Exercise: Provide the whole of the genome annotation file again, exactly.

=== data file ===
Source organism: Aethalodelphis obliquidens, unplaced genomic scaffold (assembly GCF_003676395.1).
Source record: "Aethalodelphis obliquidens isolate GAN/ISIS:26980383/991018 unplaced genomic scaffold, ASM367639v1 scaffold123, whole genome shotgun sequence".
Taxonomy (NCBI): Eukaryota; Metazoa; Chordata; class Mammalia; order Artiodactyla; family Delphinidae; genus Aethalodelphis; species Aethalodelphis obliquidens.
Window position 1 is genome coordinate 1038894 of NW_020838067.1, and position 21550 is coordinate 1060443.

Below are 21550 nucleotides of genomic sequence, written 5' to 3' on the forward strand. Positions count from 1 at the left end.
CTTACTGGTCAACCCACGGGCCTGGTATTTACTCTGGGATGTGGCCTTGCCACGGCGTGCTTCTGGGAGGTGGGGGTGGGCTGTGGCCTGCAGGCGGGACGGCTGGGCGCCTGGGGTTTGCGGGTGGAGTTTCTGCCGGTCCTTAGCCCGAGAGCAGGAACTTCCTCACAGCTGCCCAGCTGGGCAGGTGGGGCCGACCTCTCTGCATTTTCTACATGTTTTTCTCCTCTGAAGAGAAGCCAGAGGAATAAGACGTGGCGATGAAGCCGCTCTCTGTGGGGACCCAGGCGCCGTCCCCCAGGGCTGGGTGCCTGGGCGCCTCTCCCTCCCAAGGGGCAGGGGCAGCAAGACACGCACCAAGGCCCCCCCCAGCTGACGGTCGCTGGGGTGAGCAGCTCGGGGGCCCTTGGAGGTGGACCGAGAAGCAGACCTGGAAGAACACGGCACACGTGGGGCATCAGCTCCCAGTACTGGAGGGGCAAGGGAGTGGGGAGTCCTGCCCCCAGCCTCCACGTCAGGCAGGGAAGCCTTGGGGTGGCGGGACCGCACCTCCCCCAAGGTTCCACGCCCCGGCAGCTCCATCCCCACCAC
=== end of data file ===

Source organism: Aethalodelphis obliquidens, unplaced genomic scaffold (assembly GCF_003676395.1).
Source record: "Aethalodelphis obliquidens isolate GAN/ISIS:26980383/991018 unplaced genomic scaffold, ASM367639v1 scaffold123, whole genome shotgun sequence".
Taxonomy (NCBI): Eukaryota; Metazoa; Chordata; class Mammalia; order Artiodactyla; family Delphinidae; genus Aethalodelphis; species Aethalodelphis obliquidens.
Window position 1 is genome coordinate 1038894 of NW_020838067.1, and position 21550 is coordinate 1060443.

Below are 21550 nucleotides of genomic sequence, written 5' to 3' on the forward strand. Positions count from 1 at the left end.
CTTACTGGTCAACCCACGGGCCTGGTATTTACTCTGGGATGTGGCCTTGCCACGGCGTGCTTCTGGGAGGTGGGGGTGGGCTGTGGCCTGCAGGCGGGACGGCTGGGCGCCTGGGGTTTGCGGGTGGAGTTTCTGCCGGTCCTTAGCCCGAGAGCAGGAACTTCCTCACAGCTGCCCAGCTGGGCAGGTGGGGCCGACCTCTCTGCATTTTCTACATGTTTTTCTCCTCTGAAGAGAAGCCAGAGGAATAAGACGTGGCGATGAAGCCGCTCTCTGTGGGGACCCAGGCGCCGTCCCCCAGGGCTGGGTGCCTGGGCGCCTCTCCCTCCCAAGGGGCAGGGGCAGCAAGACACGCACCAAGGCCCCCCCCAGCTGACGGTCGCTGGGGTGAGCAGCTCGGGGGCCCTTGGAGGTGGACCGAGAAGCAGACCTGGAAGAACACGGCACACGTGGGGCATCAGCTCCCAGTACTGGAGGGGCAAGGGAGTGGGGAGTCCTGCCCCCAGCCTCCACGTCAGGCAGGGAAGCCTTGGGGTGGCGGGACCGCACCTCCCCCAAGGTTCCACGCCCCGGCAGCTCCATCCCCACCAC